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HRDV 3305 Contingency Staffing

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HRDV 3305 Contingency Staffing

  1. 1. 1ContingencyStaffing:A MainstayinPermanentWorkPlacementStrategy Contingency Staffing: A Mainstay in Permanent WorkPlacement Strategy By: Tammy Corn HRDV 3305-Staffing Strategies in HRDV April 27, 2014
  2. 2. 2ContingencyStaffing:A MainstayinPermanentWorkPlacementStrategy Contingency Staffing has become more common and more popular over the last few years. Contingent workers are defined as freelancers, contractors, and temporary employees. The beginning of this tread of keeping contingent workers in place at organizations happened during the recession in 2008 and 2009. Though companies have used contingent workers during peak seasons when extra help was needed, a big production needed extra hands or to cover “life events” such as vacations, illnesses, or maternity/paternity leave, it is a more permanent strategy in placed for corporations due to several factors. One of the biggest reasons is cost. Corporations who place contingent or temporary workers in positions do not pay out for benefits or bonuses. They do not need to pay for holiday or vacations for these workers. Administration cost goes down as well since not as much documentation is needed for contingent workers. Secondly, working contingent worker gives employers more flexibility in their workforce and corporations are using contingent workers during their growth or expansion of their company. Lastly, corporations expanding into the global market benefit more from temporary experts, just in time hiring, and virtually remote workers. Jim Link(2012) writes in his article, Companies Making Contingency Staffing a Permanent Strategy, that in 2012, according to the annual Workforce 360 study, 67 percent of companies utilize contingent workers, which make up 8.3 percent of their workforce-up from 8.1 in 2005 and 6.6 in 2009. This is a number increase of approximately 25,000 jobs a month with 84 percent of employers’ state their temporary staffing have either increased or stayed the same. (Link, 2012). Rossheim(2011) in his article, Contingency Staffing Trends for 2011 and Beyond, states that the temporary workforce between 2007 through mid-2009 dropped by 33.7 percent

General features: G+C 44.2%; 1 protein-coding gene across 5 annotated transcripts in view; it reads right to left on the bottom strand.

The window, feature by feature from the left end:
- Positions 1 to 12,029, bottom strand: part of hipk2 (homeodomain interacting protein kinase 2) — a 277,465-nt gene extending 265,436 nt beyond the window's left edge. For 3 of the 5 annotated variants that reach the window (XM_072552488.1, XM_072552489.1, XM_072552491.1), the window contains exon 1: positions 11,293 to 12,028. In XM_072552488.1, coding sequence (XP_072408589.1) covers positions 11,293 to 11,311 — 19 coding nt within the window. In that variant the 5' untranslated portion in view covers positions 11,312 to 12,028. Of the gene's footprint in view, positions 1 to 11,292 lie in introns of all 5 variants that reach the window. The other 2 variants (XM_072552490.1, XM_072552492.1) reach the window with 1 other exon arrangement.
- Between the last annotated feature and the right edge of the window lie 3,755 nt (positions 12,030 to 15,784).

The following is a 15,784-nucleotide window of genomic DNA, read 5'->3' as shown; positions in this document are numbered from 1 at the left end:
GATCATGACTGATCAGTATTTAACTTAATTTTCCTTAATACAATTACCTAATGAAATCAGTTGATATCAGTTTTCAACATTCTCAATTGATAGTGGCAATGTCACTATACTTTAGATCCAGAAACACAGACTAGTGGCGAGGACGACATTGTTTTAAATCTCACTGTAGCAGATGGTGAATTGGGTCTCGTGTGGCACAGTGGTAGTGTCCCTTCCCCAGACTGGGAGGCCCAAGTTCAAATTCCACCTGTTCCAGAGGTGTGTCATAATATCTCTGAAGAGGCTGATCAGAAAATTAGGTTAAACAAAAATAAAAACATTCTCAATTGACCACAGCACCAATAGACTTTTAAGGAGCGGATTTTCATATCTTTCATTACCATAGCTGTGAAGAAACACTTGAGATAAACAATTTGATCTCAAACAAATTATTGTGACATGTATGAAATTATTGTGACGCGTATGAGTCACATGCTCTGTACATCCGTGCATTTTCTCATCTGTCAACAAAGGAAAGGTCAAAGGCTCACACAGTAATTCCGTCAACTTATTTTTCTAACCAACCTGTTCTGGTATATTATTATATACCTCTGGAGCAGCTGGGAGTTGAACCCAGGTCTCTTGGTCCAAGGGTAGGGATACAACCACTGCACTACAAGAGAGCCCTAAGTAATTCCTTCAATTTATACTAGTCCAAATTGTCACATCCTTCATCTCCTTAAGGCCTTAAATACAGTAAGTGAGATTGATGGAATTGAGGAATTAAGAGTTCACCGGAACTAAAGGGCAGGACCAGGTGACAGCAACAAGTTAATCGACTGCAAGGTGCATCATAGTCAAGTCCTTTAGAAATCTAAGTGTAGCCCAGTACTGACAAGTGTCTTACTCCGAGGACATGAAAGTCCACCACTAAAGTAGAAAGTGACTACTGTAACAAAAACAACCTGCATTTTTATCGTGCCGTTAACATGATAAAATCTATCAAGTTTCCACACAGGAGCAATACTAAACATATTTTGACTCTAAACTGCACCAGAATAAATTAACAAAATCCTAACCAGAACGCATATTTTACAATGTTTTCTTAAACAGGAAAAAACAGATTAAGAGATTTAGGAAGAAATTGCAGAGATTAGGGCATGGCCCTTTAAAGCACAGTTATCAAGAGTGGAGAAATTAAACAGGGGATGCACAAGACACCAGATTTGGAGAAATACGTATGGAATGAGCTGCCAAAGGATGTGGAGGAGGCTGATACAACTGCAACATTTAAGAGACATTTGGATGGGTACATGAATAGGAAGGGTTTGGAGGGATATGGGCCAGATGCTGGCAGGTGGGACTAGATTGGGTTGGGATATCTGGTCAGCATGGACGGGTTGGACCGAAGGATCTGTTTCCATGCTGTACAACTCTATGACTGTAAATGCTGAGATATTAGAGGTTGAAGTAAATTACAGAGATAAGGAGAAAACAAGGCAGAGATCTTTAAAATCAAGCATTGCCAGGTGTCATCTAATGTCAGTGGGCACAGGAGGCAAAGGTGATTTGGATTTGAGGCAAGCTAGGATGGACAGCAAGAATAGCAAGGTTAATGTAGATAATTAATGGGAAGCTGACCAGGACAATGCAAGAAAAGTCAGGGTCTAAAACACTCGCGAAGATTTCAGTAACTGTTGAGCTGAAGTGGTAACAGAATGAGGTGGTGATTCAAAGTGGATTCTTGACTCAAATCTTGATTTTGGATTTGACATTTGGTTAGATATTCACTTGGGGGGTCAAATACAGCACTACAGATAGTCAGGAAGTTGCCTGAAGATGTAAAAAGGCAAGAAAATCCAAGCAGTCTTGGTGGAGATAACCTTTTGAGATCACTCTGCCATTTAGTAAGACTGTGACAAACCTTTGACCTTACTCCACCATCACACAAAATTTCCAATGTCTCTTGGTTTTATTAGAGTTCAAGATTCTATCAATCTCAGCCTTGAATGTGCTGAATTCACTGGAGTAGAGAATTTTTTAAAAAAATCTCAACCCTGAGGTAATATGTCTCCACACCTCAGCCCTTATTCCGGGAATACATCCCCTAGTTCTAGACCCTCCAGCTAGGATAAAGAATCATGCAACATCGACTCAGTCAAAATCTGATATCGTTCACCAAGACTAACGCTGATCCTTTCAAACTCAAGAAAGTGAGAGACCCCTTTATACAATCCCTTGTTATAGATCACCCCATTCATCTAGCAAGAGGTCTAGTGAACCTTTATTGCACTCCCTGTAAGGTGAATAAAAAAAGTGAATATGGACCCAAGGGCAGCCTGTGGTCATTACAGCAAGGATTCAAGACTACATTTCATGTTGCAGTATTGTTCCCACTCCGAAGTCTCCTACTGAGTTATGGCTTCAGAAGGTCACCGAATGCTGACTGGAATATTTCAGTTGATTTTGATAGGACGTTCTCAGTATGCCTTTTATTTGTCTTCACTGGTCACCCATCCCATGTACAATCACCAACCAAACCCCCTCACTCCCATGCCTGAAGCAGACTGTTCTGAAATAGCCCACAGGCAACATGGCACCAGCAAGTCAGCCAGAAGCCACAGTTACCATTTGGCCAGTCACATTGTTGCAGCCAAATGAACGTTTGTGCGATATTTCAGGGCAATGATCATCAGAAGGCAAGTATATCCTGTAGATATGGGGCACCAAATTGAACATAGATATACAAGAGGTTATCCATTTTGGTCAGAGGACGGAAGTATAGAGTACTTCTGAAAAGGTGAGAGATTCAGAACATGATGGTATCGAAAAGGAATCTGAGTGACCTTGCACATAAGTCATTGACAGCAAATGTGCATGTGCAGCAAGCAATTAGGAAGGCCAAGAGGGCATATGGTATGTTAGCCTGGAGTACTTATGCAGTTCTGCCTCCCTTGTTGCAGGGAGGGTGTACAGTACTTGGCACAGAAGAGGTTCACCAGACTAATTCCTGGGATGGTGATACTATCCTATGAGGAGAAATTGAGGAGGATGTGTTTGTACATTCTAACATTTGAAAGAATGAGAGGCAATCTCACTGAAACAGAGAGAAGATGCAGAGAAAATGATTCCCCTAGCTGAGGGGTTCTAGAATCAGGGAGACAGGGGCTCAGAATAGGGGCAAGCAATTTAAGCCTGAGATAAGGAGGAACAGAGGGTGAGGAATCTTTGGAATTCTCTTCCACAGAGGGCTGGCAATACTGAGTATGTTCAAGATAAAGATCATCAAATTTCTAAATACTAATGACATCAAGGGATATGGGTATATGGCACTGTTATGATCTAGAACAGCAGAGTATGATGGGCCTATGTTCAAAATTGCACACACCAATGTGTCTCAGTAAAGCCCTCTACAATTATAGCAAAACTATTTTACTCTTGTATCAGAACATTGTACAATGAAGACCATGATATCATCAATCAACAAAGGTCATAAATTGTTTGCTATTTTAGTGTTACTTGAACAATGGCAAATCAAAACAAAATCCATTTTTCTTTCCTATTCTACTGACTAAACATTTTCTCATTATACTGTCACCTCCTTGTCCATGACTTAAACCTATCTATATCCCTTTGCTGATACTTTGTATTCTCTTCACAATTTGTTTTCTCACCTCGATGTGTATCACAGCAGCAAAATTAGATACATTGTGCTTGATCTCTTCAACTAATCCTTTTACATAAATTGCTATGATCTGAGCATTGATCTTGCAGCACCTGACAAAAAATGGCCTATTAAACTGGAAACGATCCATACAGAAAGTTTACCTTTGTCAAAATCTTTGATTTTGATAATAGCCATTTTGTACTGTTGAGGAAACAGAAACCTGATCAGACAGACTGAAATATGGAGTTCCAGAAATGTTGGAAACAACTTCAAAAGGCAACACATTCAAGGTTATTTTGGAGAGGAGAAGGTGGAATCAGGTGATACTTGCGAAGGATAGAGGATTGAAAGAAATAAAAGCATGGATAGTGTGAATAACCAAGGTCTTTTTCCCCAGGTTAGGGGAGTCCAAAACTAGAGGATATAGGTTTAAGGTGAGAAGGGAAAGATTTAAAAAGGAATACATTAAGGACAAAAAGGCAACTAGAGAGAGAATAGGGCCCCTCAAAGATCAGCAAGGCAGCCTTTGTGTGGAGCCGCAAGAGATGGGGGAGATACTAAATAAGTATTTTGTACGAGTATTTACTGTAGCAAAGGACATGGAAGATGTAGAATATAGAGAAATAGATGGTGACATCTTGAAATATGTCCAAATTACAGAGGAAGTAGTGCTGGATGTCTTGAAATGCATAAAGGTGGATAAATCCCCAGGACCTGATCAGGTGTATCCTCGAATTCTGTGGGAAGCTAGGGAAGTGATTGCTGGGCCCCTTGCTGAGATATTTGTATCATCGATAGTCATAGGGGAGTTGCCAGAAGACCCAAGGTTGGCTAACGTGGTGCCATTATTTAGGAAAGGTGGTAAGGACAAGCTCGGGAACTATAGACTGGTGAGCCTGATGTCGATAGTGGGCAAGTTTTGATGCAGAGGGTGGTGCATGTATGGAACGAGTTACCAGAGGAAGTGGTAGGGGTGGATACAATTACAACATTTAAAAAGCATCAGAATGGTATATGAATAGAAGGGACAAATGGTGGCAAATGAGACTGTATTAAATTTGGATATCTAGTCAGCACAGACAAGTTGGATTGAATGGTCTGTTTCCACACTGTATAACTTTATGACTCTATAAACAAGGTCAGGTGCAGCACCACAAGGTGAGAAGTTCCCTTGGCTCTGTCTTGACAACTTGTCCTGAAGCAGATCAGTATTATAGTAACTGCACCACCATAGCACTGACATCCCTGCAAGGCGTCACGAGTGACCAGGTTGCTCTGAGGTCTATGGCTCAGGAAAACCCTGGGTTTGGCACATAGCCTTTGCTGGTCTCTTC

3. 3. 3ContingencyStaffing:A MainstayinPermanentWorkPlacementStrategy with the total private workforce dropped by just 5.8 percent according to an analysis by the Bureau of Labor Statistics. Then in 2010 the temporary workforce rose by about 300,000 to 2.21 million. The Bureau believed by 2012 that contingent employment would return to 2008 levels. (Rossheim, 2011). As part of the recession, “88percent of employers either maintained their contingent workers or increased them according to a December 2010 survey by staffing firm Yoh.” (Rossheim, 2011). According to Accenture’s 2013 “Rise of The Extended Workforce” report, “to compete in the future, organizations will need to push talent management beyond the confines of the enterprise wall to include the new extended workforce: a global network of outside contractors, outsourcing partners, vendors, strategic partners, and other nontraditional workers.” (Woody, 2013). Also according to Woody’s article, Freelancing in America: Rise of the Contingent Workforce, the Labor Department recent reports show companies are focusing more on filling short-term needs and hiring part-time workers. Woody refers to it as the “just-in- time” model for staffing. It is believed that by 2014 that 60 percent of corporations plan to increase freelance hiring according to research conducted by Tower Lane Consulting. Some factors driving the change are the needs for “just in time hiring, temporary experts, and the virtual reality of remote workers.” (Woody, 2013). The areas of workforce that will see the increase is the financial industry, defense contractors for the US government, construction firms, and natural resource companies. “Professional contingent hiring and staffing opportunities are increasing fastest in the Northeast and in the Southeast, where growth is returning, says Rebecca Callahan, president of staffing firm SourceRight Solutions.” (Woody, 2013). A decade ago, author Daniel Pink stated that the United States was rapidly becoming a “free agent nation”. Researchers from the Aberdeen Group estimated in 2012 that nearly 26 percent of the average organization’s workforce is contingent or contract-based. They also stated they were growing